The coffer's dimensions represent 2 ideas 1. pi and 2. the Radius of the Earth.
In another post some time ago I noted that a sphere with a radius of the exact value for pi in MILES 3141.592653 miles gave a volume which is half that of the planet Earth.
The volume of a sphere with radius 3141.592653 = 129,878,788 cubic miles and double that = 259,757,576 cubic miles the volume of the Earth with a radius of 3,958.15874 miles.
The coffer has these numbers Quote'61. From the foregoing data the cubic quantities may be calculated of a simple rectilineal box, omitting all notice of the attachments for the lid, employing the mean planes :–
Contents– 72,030; solid bulk = 70,500; volume over all, 142,530 cubic inches. Or by the caliper results, instead of the mean planes, the bulk is 1/580 more, and the contents probably about 1/1000 less; hence the quantities would be :–
Contents = 71,960; solid bulk = 70,630; volume over all, 142,590.
These quantities have a probable error of only about 60 cubic inches on contents and volume, and 100 inches on the bulk. The bulk of the bottom is = 23,830; and hence one side and end is on an average = 23,335. Bulk of bottom x 3 is then = 71,490; and 3/2 x bulk of sides and ends = 70,000, subject to about 100 cubic inches probable error.'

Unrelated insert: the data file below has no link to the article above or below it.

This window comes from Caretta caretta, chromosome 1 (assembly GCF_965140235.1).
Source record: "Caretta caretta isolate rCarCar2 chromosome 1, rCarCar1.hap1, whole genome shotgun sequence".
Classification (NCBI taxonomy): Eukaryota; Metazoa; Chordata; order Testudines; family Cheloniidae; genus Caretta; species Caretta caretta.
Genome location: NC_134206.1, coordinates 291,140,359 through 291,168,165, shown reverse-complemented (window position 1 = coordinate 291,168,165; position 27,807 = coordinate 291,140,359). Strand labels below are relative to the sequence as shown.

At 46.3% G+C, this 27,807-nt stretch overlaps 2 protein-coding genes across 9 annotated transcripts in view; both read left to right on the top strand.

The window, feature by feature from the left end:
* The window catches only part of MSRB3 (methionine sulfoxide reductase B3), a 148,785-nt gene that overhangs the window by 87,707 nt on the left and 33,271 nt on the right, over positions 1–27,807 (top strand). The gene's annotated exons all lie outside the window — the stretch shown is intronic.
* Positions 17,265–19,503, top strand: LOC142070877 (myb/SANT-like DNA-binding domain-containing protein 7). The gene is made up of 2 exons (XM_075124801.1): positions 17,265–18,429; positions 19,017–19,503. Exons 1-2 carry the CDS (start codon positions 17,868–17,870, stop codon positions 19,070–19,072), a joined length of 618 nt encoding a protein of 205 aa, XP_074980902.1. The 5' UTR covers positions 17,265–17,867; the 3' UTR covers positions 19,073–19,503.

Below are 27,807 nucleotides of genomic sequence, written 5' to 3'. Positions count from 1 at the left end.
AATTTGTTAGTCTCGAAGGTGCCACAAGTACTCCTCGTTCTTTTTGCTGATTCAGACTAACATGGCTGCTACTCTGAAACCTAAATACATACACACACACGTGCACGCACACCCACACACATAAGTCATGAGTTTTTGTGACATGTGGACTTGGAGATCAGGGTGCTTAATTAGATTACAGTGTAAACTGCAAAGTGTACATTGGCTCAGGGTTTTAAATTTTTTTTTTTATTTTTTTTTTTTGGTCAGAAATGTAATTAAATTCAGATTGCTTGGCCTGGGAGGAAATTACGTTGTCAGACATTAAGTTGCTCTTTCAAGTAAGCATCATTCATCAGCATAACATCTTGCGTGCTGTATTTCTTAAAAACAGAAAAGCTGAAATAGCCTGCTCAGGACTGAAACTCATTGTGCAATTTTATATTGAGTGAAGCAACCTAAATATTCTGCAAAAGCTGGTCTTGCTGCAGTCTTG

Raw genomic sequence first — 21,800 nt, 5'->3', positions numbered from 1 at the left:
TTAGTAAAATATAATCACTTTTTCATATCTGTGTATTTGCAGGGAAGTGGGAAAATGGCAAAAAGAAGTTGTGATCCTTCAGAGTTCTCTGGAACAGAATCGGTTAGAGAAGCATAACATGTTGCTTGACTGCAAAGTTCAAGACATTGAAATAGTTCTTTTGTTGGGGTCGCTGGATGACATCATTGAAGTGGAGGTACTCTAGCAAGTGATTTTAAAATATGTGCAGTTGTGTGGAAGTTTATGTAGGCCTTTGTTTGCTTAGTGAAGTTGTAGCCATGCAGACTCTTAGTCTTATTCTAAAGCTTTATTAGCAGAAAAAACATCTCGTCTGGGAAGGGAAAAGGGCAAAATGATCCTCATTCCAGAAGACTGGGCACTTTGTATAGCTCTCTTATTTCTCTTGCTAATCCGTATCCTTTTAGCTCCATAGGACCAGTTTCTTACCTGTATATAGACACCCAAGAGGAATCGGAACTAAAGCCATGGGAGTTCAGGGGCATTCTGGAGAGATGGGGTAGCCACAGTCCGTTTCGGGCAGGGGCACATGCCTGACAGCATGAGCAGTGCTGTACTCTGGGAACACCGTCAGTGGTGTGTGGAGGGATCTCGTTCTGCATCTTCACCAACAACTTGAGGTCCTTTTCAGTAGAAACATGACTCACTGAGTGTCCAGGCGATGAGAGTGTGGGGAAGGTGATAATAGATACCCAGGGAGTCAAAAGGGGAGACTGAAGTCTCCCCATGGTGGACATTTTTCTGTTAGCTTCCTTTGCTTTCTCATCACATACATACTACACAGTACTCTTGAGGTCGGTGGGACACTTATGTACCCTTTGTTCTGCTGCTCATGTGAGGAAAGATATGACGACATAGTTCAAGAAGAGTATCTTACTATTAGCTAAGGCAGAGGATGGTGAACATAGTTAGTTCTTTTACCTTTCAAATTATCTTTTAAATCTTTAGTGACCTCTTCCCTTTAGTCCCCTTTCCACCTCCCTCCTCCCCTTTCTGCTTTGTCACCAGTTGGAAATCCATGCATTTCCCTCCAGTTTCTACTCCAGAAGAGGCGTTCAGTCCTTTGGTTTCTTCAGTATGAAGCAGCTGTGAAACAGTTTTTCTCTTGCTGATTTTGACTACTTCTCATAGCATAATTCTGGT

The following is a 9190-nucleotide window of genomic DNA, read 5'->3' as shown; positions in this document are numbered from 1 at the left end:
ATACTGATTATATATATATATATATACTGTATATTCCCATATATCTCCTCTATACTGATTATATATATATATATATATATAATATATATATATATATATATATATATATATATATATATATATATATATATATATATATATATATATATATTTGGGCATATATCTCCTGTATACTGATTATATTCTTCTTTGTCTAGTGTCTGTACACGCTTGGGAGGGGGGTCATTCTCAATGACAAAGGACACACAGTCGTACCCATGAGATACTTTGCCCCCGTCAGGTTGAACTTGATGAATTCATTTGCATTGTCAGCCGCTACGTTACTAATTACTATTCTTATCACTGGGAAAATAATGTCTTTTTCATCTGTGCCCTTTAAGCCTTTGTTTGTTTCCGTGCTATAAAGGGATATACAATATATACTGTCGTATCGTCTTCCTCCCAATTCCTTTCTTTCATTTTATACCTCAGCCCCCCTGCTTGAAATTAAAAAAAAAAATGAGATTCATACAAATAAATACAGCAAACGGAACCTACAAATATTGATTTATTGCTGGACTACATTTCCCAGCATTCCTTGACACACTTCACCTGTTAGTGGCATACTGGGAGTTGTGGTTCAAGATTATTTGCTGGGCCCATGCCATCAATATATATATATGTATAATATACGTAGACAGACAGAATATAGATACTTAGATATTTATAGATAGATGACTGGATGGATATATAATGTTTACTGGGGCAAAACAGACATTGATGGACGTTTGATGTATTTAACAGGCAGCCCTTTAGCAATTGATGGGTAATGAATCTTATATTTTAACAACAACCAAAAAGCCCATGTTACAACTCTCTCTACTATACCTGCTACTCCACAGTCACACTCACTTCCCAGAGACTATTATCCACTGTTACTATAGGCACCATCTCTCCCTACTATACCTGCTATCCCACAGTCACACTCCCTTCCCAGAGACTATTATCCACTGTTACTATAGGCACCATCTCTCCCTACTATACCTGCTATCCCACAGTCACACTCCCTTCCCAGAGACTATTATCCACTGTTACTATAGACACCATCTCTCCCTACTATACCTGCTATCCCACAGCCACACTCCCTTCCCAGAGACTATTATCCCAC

As you may see Petrie allows an error of 60 cubic inches. This is where the Indus/Saxon foot comes into it's own as
pi 3.141592653 Indus feet x 13.2 inches = 41.46902303 inches cubed = 71,313.44416 cubic inches the average between Petrie's solid bulk and contents 71,960 + 70,630 = 142,590 / 2 = 71,295 well within Petrie's margin of error.
Volume over all 71,313.44416 x 2 = 142626.888 cubic inches again well within the margin of error.
The cube root of 142626.888 = 52.24763503 (note the number you came close to) / 13.2 = 3.958158714 the radius of the earth 3958.158714.
Circumference then 24869.84468 miles 1 degree / 360 = 69.082901 miles and 30 seconds of that 3039.64 imperial feet the socket perimeter side = 9118.943 Petrie gives 9125.9.
It is all down to the exact value for pi which the ancient architect may have used.
Look at the number for an approximate for pi 3.142696805 and take away the 3 then 142,696.805 cubic inches is the volume over all of the coffer